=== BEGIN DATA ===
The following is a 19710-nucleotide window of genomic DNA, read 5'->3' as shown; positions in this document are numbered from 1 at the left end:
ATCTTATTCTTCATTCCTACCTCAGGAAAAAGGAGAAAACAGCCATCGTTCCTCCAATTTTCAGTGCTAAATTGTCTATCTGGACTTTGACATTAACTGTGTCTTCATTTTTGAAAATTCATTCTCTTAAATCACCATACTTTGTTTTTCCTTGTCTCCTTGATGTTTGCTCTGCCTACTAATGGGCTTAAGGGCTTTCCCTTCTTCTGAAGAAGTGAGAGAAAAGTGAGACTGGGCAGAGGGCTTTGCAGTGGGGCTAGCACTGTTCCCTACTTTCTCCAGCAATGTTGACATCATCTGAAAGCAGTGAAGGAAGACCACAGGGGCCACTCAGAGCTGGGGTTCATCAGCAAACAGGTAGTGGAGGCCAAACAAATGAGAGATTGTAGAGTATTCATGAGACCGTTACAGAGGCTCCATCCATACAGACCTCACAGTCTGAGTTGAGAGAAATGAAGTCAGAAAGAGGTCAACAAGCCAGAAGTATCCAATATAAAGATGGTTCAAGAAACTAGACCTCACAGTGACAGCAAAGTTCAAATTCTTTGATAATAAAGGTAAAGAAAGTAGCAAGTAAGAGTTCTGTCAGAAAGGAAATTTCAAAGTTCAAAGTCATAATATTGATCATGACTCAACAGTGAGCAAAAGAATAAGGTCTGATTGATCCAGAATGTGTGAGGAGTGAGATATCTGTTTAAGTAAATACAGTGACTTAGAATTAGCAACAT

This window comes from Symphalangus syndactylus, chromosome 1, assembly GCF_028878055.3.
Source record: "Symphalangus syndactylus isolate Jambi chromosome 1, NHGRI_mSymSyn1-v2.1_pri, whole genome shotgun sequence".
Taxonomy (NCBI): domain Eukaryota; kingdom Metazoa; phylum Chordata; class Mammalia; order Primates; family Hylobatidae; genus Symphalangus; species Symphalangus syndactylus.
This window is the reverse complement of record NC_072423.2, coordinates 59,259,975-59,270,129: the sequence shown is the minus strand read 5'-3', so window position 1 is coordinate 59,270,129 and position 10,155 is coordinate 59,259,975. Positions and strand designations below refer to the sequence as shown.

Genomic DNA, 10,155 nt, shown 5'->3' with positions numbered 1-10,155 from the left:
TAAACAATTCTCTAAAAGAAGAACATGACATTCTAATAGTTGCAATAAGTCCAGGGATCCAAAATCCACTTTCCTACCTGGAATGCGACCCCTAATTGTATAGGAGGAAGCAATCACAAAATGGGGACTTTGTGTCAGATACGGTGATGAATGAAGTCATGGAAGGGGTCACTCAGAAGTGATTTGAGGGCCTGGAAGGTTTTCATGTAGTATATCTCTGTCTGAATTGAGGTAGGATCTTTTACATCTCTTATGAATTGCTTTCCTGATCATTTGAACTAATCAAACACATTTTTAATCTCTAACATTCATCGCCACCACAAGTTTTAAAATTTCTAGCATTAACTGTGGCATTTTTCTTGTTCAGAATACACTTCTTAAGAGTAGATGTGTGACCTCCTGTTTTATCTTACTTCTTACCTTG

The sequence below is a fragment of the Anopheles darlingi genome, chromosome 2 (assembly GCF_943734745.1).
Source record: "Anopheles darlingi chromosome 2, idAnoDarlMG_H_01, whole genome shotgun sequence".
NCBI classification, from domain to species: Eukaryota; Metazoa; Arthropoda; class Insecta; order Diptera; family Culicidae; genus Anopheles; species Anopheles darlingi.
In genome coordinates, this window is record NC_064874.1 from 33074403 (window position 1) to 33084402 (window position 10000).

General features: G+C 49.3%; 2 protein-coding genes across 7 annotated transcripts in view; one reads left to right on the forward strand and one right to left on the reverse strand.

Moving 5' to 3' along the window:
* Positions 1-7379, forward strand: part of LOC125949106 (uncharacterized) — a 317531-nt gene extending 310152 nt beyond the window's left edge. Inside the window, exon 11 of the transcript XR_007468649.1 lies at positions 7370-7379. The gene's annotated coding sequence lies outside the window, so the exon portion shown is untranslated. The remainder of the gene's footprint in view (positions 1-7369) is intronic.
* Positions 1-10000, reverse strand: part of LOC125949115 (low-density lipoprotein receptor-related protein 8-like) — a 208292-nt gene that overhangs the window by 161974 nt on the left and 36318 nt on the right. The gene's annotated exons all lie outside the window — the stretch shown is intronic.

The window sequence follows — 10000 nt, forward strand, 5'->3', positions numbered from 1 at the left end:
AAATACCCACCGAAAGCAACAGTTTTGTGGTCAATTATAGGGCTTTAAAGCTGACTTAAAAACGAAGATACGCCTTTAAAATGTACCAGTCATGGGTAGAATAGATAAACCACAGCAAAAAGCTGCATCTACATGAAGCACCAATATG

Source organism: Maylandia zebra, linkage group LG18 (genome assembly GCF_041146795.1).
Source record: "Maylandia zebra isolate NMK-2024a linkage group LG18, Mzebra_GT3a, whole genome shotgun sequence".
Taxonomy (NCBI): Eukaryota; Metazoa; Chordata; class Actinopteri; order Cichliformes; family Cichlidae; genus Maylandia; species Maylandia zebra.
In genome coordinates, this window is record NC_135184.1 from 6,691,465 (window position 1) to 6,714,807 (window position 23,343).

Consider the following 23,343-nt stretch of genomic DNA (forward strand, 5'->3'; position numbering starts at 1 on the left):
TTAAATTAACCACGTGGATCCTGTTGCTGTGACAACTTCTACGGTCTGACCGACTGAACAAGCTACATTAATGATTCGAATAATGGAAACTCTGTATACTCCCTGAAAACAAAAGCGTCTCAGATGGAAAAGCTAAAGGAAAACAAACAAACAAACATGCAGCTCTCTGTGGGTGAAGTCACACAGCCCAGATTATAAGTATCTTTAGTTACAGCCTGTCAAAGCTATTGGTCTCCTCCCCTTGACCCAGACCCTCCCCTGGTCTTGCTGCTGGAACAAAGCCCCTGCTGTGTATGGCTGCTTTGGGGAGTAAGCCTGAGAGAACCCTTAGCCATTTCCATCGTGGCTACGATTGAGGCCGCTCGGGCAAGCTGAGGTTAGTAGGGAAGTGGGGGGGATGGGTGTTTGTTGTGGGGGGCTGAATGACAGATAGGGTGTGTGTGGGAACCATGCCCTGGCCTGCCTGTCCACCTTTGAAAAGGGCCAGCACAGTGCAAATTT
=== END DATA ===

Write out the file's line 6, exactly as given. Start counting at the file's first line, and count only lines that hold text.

This window is the reverse complement of record NC_072423.2, coordinates 59,259,975-59,270,129: the sequence shown is the minus strand read 5'-3', so window position 1 is coordinate 59,270,129 and position 10,155 is coordinate 59,259,975. Positions and strand designations below refer to the sequence as shown.